The Happy Prince

by

Oscar Wilde

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The Swallow Character Analysis

The other protagonist of “The Happy Prince,” the Swallow, is a bird en route to Egypt for the winter. His trip is initially delayed due to his temporary passion for a Reed, foreshadowing to the thematic importance of love in this story. Although he wants to join his companions in the sunny land of Egypt, he begins to love the Happy Prince and remains in the town to help him deliver jewels and gold to townspeople in need. Although not as selfless as the Happy Prince—he repeatedly emphasizes his desire to leave and enjoy all of the beautiful things abroad—the Swallow comes to love the Prince and understand the value of doing good. In the mentor/mentee relationship developed between the pair, the Swallow plays the role of a younger mentee who needs to be set on the right track—at the start, he expresses trepidation at delaying his own pleasure for others, speaking in the context of the typical Victorian ideals Wilde criticizes throughout the story. However, his love for the Prince helps him grow and proves that moral behavior can be learned. In the end, the Swallow makes the ultimate sacrifice out of love—because the Prince goes blind after giving away his sapphire eyes, the Swallow decides to stay by his side forever, even though he knows that remaining through the winter will mean certain death. This sacrifice ultimately lands him a place in Paradise for eternity, reinforcing the story’s moral that anyone can change and choose to do good instead of acting selfishly.

The Swallow Quotes in The Happy Prince

The The Happy Prince quotes below are all either spoken by The Swallow or refer to The Swallow. For each quote, you can also see the other characters and themes related to it (each theme is indicated by its own dot and icon, like this one:
Beauty and Morality Theme Icon
). Note: all page numbers and citation info for the quotes below refer to the Dover edition of The Happy Prince published in 2012.
The Happy Prince Quotes

The eyes of the Happy Prince were filled with tears, and tears were running down his golden cheeks. His face was so beautiful in the moonlight that the little Swallow was filled with pity. "Who are you?" he said: "I am the Happy Prince." "Why are you weeping then?" asked the Swallow; "you have quite drenched me."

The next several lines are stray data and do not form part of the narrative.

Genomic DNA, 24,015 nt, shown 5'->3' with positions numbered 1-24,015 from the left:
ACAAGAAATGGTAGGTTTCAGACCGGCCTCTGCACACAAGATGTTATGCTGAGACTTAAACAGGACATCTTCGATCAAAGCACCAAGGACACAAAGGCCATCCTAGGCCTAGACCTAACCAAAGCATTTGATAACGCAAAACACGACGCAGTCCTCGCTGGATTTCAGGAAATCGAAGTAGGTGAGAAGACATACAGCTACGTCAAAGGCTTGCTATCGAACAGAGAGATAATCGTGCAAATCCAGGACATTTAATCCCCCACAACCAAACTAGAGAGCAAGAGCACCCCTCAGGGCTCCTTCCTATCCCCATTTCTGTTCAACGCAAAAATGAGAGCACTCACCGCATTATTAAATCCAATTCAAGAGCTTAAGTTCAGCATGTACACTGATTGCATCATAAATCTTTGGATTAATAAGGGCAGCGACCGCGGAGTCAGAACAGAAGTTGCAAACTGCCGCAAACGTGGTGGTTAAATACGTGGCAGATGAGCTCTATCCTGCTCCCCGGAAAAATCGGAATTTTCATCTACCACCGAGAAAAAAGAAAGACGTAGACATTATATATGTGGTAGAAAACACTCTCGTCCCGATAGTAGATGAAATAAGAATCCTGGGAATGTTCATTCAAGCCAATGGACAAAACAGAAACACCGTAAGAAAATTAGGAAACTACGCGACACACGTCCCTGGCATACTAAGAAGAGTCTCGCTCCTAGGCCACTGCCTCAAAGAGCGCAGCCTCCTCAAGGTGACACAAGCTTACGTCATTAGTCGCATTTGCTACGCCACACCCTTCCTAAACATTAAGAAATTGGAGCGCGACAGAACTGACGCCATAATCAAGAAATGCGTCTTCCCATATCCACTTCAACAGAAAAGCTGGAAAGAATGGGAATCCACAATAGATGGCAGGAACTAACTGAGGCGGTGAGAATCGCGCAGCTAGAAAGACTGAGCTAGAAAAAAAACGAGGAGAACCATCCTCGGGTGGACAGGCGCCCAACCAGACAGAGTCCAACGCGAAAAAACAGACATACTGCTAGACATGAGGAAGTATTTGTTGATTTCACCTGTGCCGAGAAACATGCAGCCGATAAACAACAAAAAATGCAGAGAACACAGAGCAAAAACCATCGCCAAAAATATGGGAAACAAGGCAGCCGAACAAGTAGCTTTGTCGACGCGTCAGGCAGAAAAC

Related Characters: The Happy Prince (speaker), The Swallow (speaker)
Page Number: 33
Explanation and Analysis:

He passed over the river, and saw the lanterns hanging to the masts of the ships. He passed over the Ghetto, and saw the old Jews bargaining with each other, and weighing out money in copper scales. At last he came to the poor house and looked in. The boy was tossing feverishly on his bed, and the mother had fallen asleep, she was so tired. In he hopped, and laid the great ruby on the table beside the woman's thimble. Then he flew gently round the bed, fanning the boy's forehead with his wings. 'How cool I feel," said the boy, "l must be getting better"; and he sank into a delicious slumber.

Related Characters: The Swallow
Related Symbols: Children
Page Number: 35
Explanation and Analysis:

"l am waited for in Egypt," answered the Swallow. "Tomorrow my friends will fly up to the Second Cataract. The river-horse couches there among the bulrushes, and on a great granite throne sits the God Memnon. All night long he watches the stars, and when the morning star shines he utters one cry of joy, and then he is silent. At noon the yellow lions come down to the water's edge to drink. They have eyes like green beryls, and their roar is louder than the roar of the cataract."

Related Characters: The Swallow (speaker)
Related Symbols: Egypt
Page Number: 35-36
Explanation and Analysis:

"ln the square below," said the Happy Prince, "there stands a little matchgirl. She has let her matches fall in the gutter, and they are all spoiled. Her father will beat her if she does not bring home some money, and she is crying. She has no shoes or stockings, and her little head is bare. Pluck out my other eye, and give it to her, and her father will not beat her." "l will stay with you one night longer," said the Swallow, "but I cannot pluck out your eye. You would be quite blind then." "Swallow, Swallow, little Swallow," said the Prince, "do as I command you," So he plucked out the Prince's other eye, and darted down with it. He swooped past the match-girl, and slipped the jewel into the palm of her hand. "What a lovely bit of glass," cried the little girl; and she ran home, laughing. Then the Swallow came back to the Prince. "You are blind now," he said 'so I will stay with you always."